Maybe because it’s Winter Solstice, the darkest and hence most spiritual time of year, I’ve been thinking about souls. By soul I mean essence, what makes you uniquely you and me uniquely me.

From one point of view, souls cannot possibly exist. To be human is to shape-shift, shedding one identity after another. Think of all the transitions we go through on the way from infancy to adulthood. In my mid-20s I was a house painter living in Denver. Twenty years later I was a full-time staff writer for Scientific American, a married father of two living in the woods north of New York City. Today I am divorced, and I live and teach at a school in Hoboken, New Jersey.

We undergo micro-changes, too. In the course of a single day I slip through many moods, from glum to giddy. Neuroscientists point out that links between our brain cells are constantly weakening, strengthening, dissolving, re-forming. Constantly! Right now, as you read these words, your brain is re-wiring itself, re-inventing itself. Scientists call this property neuroplasticity.

When I read about neuroplasticity, I envision my brain as a mass of squirming worms. No wonder many authorities on the mind--philosophers, cognitive scientists, Buddhists--suggest that the self is an illusion. Buddhists have coined a term for the self’s non-existence: anatta.

And yet. Something within us endures in spite of our never-ending changes. In his book The Perpetual Now: A Story of Amnesia, Memory and Love, science journalist Michael Lemonick tells the story of Lonni Sue, a commercial artist who suffered brain damage as a result of a viral infection. She was left unable to recall her past or to form new memories. Hence the book’s title.

Lemonick assumed that Lonni Sue, when she lost her memories, lost her self. Because what are we but our memories? But once he got to know Lonni Sue, as well as people who knew her before and after her injury, Lemonick discovered that her self had not been destroyed. She was still cheerful in a way that made people around her feel better, and she was still creative and playful, drawing pictures crammed with visual and verbal puns.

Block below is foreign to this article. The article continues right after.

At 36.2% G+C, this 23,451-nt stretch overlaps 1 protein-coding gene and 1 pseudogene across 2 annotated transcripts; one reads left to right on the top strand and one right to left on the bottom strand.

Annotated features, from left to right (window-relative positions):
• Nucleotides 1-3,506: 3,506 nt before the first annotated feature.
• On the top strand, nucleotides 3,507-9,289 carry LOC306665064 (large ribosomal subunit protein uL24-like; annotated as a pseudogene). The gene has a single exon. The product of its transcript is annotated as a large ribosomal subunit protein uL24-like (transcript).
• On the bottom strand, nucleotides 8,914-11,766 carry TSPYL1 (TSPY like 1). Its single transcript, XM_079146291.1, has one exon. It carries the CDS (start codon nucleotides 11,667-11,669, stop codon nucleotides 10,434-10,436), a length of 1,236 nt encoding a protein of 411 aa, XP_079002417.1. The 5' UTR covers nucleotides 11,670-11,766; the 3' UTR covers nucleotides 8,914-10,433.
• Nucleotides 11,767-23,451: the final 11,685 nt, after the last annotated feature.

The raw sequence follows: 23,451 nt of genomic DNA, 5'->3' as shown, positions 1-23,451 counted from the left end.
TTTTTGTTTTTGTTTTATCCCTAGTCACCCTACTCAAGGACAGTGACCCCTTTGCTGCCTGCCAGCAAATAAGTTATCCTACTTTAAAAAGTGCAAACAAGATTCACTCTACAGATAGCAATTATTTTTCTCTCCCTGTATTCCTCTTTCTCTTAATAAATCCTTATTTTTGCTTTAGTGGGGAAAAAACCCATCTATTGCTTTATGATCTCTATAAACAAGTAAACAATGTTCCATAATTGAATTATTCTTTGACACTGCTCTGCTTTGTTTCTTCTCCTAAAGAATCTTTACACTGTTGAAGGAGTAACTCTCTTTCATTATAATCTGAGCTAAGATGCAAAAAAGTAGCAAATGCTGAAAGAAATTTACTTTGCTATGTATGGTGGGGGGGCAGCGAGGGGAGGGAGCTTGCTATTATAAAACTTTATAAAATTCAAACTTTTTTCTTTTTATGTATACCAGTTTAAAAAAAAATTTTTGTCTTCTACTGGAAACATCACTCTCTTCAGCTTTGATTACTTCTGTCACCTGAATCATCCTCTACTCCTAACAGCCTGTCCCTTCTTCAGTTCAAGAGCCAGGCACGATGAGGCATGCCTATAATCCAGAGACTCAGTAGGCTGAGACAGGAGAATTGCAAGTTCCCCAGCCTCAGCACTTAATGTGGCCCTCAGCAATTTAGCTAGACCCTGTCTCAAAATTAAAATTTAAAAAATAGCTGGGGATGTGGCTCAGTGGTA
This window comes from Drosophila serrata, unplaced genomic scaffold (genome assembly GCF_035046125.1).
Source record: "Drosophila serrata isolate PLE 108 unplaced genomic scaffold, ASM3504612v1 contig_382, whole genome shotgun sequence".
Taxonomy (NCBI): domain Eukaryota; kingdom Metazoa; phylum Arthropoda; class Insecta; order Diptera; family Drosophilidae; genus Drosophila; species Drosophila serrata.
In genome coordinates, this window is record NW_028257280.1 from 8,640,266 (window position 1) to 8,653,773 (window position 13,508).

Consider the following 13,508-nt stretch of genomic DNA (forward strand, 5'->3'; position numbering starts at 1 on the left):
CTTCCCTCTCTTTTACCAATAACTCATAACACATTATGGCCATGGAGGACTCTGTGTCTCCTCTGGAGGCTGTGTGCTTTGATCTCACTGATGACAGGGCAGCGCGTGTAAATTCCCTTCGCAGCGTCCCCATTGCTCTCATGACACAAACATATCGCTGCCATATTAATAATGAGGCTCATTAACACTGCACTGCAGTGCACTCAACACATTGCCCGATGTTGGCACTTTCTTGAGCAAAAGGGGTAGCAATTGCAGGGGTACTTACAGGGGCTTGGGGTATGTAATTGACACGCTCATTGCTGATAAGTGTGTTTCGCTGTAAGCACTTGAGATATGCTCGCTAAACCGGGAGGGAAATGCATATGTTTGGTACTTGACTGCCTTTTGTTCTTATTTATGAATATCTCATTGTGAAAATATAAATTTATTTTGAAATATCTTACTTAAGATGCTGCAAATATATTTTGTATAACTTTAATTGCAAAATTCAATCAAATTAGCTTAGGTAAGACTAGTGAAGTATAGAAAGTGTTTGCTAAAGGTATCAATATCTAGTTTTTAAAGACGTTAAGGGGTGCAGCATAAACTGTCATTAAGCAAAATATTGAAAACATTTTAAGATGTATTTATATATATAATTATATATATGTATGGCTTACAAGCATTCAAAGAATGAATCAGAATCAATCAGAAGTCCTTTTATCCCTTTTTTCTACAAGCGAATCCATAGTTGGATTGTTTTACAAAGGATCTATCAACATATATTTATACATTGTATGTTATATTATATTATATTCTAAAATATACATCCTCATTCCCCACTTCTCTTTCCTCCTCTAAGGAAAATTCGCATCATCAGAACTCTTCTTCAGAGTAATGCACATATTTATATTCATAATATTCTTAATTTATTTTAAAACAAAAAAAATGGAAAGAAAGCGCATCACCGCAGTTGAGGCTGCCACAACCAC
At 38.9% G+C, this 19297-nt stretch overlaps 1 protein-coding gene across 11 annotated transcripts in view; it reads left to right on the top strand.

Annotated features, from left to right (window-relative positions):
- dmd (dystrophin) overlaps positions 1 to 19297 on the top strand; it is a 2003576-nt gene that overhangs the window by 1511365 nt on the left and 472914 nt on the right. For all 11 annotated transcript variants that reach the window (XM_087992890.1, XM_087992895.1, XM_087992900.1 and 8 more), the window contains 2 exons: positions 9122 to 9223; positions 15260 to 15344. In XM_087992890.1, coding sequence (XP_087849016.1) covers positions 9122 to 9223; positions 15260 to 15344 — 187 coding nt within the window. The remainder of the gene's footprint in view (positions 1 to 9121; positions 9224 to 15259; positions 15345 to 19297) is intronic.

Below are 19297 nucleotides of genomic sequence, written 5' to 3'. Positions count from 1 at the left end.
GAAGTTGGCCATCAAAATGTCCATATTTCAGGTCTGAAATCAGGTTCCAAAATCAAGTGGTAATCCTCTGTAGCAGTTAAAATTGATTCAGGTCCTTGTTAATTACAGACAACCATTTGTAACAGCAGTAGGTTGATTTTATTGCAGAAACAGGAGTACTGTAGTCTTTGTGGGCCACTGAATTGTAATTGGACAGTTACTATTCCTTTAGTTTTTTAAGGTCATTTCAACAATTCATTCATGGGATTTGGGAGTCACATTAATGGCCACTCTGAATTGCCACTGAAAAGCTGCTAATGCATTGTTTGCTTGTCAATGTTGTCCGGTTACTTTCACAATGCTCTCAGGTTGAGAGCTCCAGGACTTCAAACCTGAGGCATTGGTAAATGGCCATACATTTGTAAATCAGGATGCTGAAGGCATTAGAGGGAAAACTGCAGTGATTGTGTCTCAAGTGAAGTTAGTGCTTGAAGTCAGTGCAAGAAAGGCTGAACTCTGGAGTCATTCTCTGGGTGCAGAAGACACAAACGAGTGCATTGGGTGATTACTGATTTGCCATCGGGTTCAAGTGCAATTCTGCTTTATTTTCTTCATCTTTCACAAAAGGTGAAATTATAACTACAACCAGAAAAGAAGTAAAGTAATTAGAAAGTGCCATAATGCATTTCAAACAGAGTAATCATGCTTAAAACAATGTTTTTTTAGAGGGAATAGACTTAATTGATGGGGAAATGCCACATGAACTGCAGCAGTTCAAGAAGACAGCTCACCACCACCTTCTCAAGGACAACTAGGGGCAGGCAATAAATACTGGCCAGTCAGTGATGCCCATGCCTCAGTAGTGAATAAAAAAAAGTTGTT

Someone dear to me recently suffered a stroke that made it hard for him to understand and be understood by others. But he is still the same indomitable, cheerful, funny man I have always known. There is no essence and there is.

Self seems too bland to describe this mysterious, enduring, one-per-person essence. That’s why I like soul. I don’t think souls are exclusive to humans. Suzie, my ex-wife, rehabilitated wild birds. People would bring her baby birds that had fallen out of their nests, or adults that had run into a window, been clawed by a cat or wounded by a hunter.

Suzie specialized in raptors, such as hawks and owls, but she also took care of sparrows, crows, geese, herons, goldfinches, starlings, you name it. Suzie raised the babies, and nursed the adults back to health. If all went well, she released them into the wild.

We lived with some of these birds for months and got to know them pretty well. And the better we knew the birds, the more we could discern differences between them. Each species had its own personality, and so did each individual bird. This teenage blue jay would be reserved, that one bold, this sparrow shy and that one aggressive. We lived one summer with a crow named George who definitely had a mischievous, sweet soul.

Value, you might argue, is proportional to individuality. We should cherish what is unique, one of a kind. If each bird has her own personality, her own soul, how horrible is the genocide that we commit against them, directly and indirectly! This problem might not bother you if you think souls are immortal and hence that all organisms live happily forever and ever in heaven. But what if you believe, as I do, that when we die that’s it?

I recently attended a conference, “Animal Consciousness,” at which philosophers and scientists debated whether trout, octopuses, bees, jellyfish and other non-human creatures are conscious and hence deserving of ethical consideration. Our tendency is to think that the more unlike us creatures are, the less likely they are to be conscious and hence deserving of ethical consideration. According to his criterion, we should be able to crush a jumping spider without feeling bad about it, because it’s just a tiny machine.

But what if the jumping spider is conscious and has a unique personality? A soul? Implausible, you say. But one speaker at “Animal Consciousness” argued that bees are so complicated that they are probably conscious. Science journalist Carl Zimmer, in his 2008 book Microcosm, notes that if you put genetically identical E. coli in identical environments--a dish of nutrients, for example—they do not always behave identically. E. coli!

Our world, I suspect, teems with an infinitude of souls, human and inhuman, springing into being and vanishing moment by moment. How marvelous that is, and how terrible. These, at any rate, are my thoughts on the darkest day of the year.

Further Reading:

Seeing the Miracle of Existence in the Darkest of Times

Do Fish Suffer?

Crows Aren’t Just Smart, They’re Also Jokers

Jellyfish, Sexbots and the Solipsism Problem

What Is Philosophy’s Point?

CatCam Probes Philosophical Puzzle: What Is It Like to Be a Cat?

Is Consciousness Real?

The Mind–Body Problem, Scientific Regress and "Woo"

Is Scientific Materialism "Almost Certainly False"?

Dispatch from the Desert of Consciousness Research, Part 1

Can Integrated Information Theory Explain Consciousness?

Why information can't be the basis of reality

How Would AI Cover an AI Conference?

World's Smartest Physicist Thinks Science Can't Crack Consciousness

Christof Koch on Free Will, the Singularity and the Quest to Crack Consciousness

David Chalmers Thinks the Hard Problem Is Really Hard

Meta-post: Horgan Posts on Brain and Mind Science.